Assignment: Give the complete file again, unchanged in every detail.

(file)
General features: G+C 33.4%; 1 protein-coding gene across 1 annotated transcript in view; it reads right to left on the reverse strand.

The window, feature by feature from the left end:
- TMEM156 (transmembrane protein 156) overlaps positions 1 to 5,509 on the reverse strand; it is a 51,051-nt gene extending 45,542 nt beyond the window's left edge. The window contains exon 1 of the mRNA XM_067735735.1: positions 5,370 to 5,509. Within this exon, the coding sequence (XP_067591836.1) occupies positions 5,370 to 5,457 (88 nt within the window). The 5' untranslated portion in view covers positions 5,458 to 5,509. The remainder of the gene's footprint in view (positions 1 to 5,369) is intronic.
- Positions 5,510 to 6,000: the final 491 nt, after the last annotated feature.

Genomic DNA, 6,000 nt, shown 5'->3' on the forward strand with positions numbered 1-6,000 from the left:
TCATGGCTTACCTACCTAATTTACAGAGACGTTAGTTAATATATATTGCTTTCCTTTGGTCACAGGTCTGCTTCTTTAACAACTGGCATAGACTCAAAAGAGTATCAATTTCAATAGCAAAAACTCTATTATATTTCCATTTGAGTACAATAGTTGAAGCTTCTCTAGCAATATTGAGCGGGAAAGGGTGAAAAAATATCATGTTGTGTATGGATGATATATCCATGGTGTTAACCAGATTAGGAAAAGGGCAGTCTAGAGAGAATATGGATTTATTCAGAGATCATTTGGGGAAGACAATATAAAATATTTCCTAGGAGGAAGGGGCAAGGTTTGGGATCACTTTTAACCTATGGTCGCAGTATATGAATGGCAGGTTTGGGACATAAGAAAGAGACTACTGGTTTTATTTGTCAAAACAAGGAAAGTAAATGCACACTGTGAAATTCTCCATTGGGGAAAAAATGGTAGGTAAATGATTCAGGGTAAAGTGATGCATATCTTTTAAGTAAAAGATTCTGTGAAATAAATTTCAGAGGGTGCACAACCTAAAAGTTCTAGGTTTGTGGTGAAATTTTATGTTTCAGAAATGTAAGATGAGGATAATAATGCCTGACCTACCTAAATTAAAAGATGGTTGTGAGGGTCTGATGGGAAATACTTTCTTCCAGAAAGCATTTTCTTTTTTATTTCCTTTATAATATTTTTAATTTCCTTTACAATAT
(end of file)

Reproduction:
General features: G+C 33.4%; 1 protein-coding gene across 1 annotated transcript in view; it reads right to left on the reverse strand.

The window, feature by feature from the left end:
- TMEM156 (transmembrane protein 156) overlaps positions 1 to 5,509 on the reverse strand; it is a 51,051-nt gene extending 45,542 nt beyond the window's left edge. The window contains exon 1 of the mRNA XM_067735735.1: positions 5,370 to 5,509. Within this exon, the coding sequence (XP_067591836.1) occupies positions 5,370 to 5,457 (88 nt within the window). The 5' untranslated portion in view covers positions 5,458 to 5,509. The remainder of the gene's footprint in view (positions 1 to 5,369) is intronic.
- Positions 5,510 to 6,000: the final 491 nt, after the last annotated feature.

Genomic DNA, 6,000 nt, shown 5'->3' on the forward strand with positions numbered 1-6,000 from the left:
TCATGGCTTACCTACCTAATTTACAGAGACGTTAGTTAATATATATTGCTTTCCTTTGGTCACAGGTCTGCTTCTTTAACAACTGGCATAGACTCAAAAGAGTATCAATTTCAATAGCAAAAACTCTATTATATTTCCATTTGAGTACAATAGTTGAAGCTTCTCTAGCAATATTGAGCGGGAAAGGGTGAAAAAATATCATGTTGTGTATGGATGATATATCCATGGTGTTAACCAGATTAGGAAAAGGGCAGTCTAGAGAGAATATGGATTTATTCAGAGATCATTTGGGGAAGACAATATAAAATATTTCCTAGGAGGAAGGGGCAAGGTTTGGGATCACTTTTAACCTATGGTCGCAGTATATGAATGGCAGGTTTGGGACATAAGAAAGAGACTACTGGTTTTATTTGTCAAAACAAGGAAAGTAAATGCACACTGTGAAATTCTCCATTGGGGAAAAAATGGTAGGTAAATGATTCAGGGTAAAGTGATGCATATCTTTTAAGTAAAAGATTCTGTGAAATAAATTTCAGAGGGTGCACAACCTAAAAGTTCTAGGTTTGTGGTGAAATTTTATGTTTCAGAAATGTAAGATGAGGATAATAATGCCTGACCTACCTAAATTAAAAGATGGTTGTGAGGGTCTGATGGGAAATACTTTCTTCCAGAAAGCATTTTCTTTTTTATTTCCTTTATAATATTTTTAATTTCCTTTACAATAT